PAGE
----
added by lampbane | editBoing Boing, Cory Doctorow (Oct 10, 2008)
When the chilling moments do come, they are as genuinely frightening as only Gaiman can make them, and redeem any shortcomings.
While “The Graveyard Book” will entertain people of all ages, it’s especially a tale for children. Gaiman’s remarkable cemetery is a place that children more than anyone would want to visit. They would certainly want to look for Silas in his chapel, maybe climb down (if they were as brave as Bod) to the oldest burial chamber, or (if they were as reckless) search for the ghoul gate. Children will appreciate Bod’s occasional mistakes and bad manners, and relish his good acts and eventual great ones. The story’s language and humor are sophisticated, but Gaiman respects his readers and trusts them to understand.

» Add other authors (15 possible)

Author nameRoleType of authorWork?Status
Neil Gaimanprimary authorall editionscalculated
Iacobaci, GiuseppeTranslatorsecondary authorsome editionsconfirmed
McKean, DaveIllustratorsecondary authorsome editionsconfirmed
Parpola, InkaTranslatorsecondary authorsome editionsconfirmed
Plouhinec, Valérie LeTranslatorsecondary authorsome editionsconfirmed
Riddell, ChrisIllustratorsecondary authorsome editionsconfirmed
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Rattle his bones
Over the stones
It's only a pauper
Who nobody owns

-- Traditional Nursery Rhyme
First words
There was a hand in the darkness, and it held a knife.
Fortinbras Bartleby, ten years old when he had died (of consumption, he had told Bod, who had mistakenly believed for several years that Fortinbras had been eaten by lions or bears, and was extremely disappointed to learn it was merely a disease), now apologized to Bod.
“You’re always you, and that doesn’t change, and you’re always changing, and there’s nothing you can do about it.”
Nehemiah Trot said, “Ah, list to me, young Leander, young Hero, young Alexander. If you dare nothing, then when the day is over, nothing is all you will have gained.”
“And for that reason, if for no other, it is vital that the child be raised with as little disruption as possible to the, if you’ll forgive the expression, the life of the graveyard.”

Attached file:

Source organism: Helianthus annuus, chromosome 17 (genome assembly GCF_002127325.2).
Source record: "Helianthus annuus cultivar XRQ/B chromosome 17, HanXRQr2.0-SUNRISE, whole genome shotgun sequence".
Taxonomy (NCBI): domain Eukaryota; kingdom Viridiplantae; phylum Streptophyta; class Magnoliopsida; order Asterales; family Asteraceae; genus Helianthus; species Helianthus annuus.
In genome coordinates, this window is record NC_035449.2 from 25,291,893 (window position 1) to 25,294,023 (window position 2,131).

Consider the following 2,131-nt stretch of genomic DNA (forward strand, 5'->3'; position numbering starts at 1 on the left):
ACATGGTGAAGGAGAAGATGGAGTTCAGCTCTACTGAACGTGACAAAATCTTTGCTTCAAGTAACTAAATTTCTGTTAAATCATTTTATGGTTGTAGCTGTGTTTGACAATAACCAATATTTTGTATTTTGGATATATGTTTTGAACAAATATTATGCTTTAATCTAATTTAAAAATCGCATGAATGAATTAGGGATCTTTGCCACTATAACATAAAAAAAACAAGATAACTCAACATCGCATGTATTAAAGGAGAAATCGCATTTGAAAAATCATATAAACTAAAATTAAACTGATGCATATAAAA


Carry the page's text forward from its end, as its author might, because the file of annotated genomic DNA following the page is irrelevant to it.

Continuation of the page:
"It's like the people who believe they'll be happy if they go and live somewhere else, but who learn it doesn't work that way. Wherever you go, you take yourself with you." p. 104
Last words
(Click to show. Warning: May contain spoilers.)
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This is the original prose book. Please don't combine it with any other format (Graphic novel, movie, etc).
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Information from the Italian Common Knowledge. Edit to localize it to your language.
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Book description
Nobody Owens lost his "really" family when he was infant and became adopted by a ghost family in his local cemetery. Aside from having ghosts for parents and guardians he also persued by the mysterious man who killed his family.
Haiku summary

Amazon.com Amazon.com Review (ISBN 0060530928, Hardcover)

In The Graveyard Book, Neil Gaiman has created a charming allegory of childhood. Although the book opens with a scary scene--a family is stabbed to death by "a man named Jack” --the story quickly moves into more child-friendly storytelling. The sole survivor of the attack--an 18-month-old baby--escapes his crib and his house, and toddles to a nearby graveyard. Quickly recognizing that the baby is orphaned, the graveyard's ghostly residents adopt him, name him Nobody ("Bod"), and allow him to live in their tomb. Taking inspiration from Kipling’s The Jungle Book, Gaiman describes how the toddler navigates among the headstones, asking a lot of questions and picking up the tricks of the living and the dead. In serial-like episodes, the story follows Bod's progress as he grows from baby to teen, learning life’s lessons amid a cadre of the long-dead, ghouls, witches, intermittent human interlopers. A pallid, nocturnal guardian named Silas ensures that Bod receives food, books, and anything else he might need from the human world. Whenever the boy strays from his usual play among the headstones, he finds new dangers, learns his limitations and strengths, and acquires the skills he needs to survive within the confines of the graveyard and in wider world beyond. (ages 10 and up) -–Heidi Broadhead

(retrieved from Amazon Thu, 12 Mar 2015 17:57:56 -0400)

(see all 6 descriptions)

Nobody Owens is a normal boy, except that he has been raised by ghosts and other denizens of the graveyard.

(summary from another edition)